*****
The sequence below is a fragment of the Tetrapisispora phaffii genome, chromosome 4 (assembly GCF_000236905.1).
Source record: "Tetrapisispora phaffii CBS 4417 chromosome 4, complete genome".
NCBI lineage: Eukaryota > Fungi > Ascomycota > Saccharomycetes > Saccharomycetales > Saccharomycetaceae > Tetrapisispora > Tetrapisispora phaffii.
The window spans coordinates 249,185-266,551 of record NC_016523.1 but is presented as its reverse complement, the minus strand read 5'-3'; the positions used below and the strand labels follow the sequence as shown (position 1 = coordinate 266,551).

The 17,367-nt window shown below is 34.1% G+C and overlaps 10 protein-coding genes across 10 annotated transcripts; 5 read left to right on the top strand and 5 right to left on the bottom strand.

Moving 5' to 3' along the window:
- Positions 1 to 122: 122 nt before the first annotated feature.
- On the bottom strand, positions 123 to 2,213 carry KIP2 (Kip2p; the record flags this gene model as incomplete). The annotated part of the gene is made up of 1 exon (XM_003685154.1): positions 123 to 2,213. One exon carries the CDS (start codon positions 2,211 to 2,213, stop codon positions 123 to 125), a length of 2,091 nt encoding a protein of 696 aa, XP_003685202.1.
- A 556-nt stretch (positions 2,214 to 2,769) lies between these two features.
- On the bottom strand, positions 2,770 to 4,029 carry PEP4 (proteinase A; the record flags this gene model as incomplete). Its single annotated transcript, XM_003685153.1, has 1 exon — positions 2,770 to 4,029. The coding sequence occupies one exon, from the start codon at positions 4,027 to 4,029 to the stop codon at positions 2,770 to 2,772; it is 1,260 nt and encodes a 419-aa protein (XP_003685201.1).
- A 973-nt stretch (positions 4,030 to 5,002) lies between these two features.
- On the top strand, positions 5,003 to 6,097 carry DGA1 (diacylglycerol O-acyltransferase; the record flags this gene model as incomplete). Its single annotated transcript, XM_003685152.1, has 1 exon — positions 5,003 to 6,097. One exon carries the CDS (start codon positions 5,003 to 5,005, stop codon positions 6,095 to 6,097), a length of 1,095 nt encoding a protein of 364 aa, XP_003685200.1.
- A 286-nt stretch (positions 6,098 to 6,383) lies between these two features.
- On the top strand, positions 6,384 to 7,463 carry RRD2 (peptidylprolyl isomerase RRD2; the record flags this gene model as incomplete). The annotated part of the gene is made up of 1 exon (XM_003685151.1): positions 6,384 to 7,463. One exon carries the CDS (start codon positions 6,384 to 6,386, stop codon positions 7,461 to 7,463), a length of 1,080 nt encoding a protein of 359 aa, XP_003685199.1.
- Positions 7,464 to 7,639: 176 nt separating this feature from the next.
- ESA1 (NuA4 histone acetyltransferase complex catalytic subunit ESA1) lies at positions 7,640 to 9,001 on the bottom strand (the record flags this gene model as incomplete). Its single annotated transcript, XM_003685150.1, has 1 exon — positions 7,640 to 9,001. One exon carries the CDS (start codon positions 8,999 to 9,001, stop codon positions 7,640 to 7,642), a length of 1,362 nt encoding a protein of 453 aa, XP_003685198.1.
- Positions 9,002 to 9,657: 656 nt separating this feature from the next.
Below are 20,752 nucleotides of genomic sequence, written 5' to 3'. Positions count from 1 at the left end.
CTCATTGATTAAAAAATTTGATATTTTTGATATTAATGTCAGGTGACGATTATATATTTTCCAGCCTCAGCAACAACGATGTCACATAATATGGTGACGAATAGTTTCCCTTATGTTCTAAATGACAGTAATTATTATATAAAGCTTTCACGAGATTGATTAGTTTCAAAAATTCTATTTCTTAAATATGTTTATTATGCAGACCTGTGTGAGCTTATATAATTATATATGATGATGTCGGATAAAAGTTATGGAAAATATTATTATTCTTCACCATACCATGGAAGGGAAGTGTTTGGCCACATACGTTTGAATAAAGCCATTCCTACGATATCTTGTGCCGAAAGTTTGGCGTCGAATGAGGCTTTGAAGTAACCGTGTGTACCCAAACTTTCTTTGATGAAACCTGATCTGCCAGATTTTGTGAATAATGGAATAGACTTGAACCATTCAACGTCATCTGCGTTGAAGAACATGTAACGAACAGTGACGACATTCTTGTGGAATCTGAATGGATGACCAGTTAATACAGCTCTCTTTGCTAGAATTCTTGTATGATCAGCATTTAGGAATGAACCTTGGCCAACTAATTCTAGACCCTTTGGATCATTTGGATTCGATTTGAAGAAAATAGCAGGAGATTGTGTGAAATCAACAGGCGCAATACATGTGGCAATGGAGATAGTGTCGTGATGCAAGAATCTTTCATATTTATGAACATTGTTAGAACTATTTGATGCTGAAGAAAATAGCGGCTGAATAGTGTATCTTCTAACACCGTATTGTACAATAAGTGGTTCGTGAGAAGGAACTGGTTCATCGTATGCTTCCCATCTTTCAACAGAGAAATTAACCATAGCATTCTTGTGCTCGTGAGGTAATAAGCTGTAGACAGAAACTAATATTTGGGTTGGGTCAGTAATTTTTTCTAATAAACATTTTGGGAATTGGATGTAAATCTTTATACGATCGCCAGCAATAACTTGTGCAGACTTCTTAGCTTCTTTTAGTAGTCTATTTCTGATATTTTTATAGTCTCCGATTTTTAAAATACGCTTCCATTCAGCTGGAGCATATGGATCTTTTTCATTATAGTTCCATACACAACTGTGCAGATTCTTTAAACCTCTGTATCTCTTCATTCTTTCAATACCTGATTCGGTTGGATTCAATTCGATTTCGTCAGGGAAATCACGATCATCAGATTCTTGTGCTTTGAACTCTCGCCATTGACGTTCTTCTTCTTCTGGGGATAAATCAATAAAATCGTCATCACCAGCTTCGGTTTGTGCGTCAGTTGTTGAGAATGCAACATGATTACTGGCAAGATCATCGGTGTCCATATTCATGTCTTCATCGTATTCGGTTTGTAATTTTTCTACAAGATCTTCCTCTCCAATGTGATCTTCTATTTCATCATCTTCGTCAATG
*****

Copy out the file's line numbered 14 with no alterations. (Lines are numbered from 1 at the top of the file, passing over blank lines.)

- On the top strand, positions 6,384 to 7,463 carry RRD2 (peptidylprolyl isomerase RRD2; the record flags this gene model as incomplete). The annotated part of the gene is made up of 1 exon (XM_003685151.1): positions 6,384 to 7,463. One exon carries the CDS (start codon positions 6,384 to 6,386, stop codon positions 7,461 to 7,463), a length of 1,080 nt encoding a protein of 359 aa, XP_003685199.1.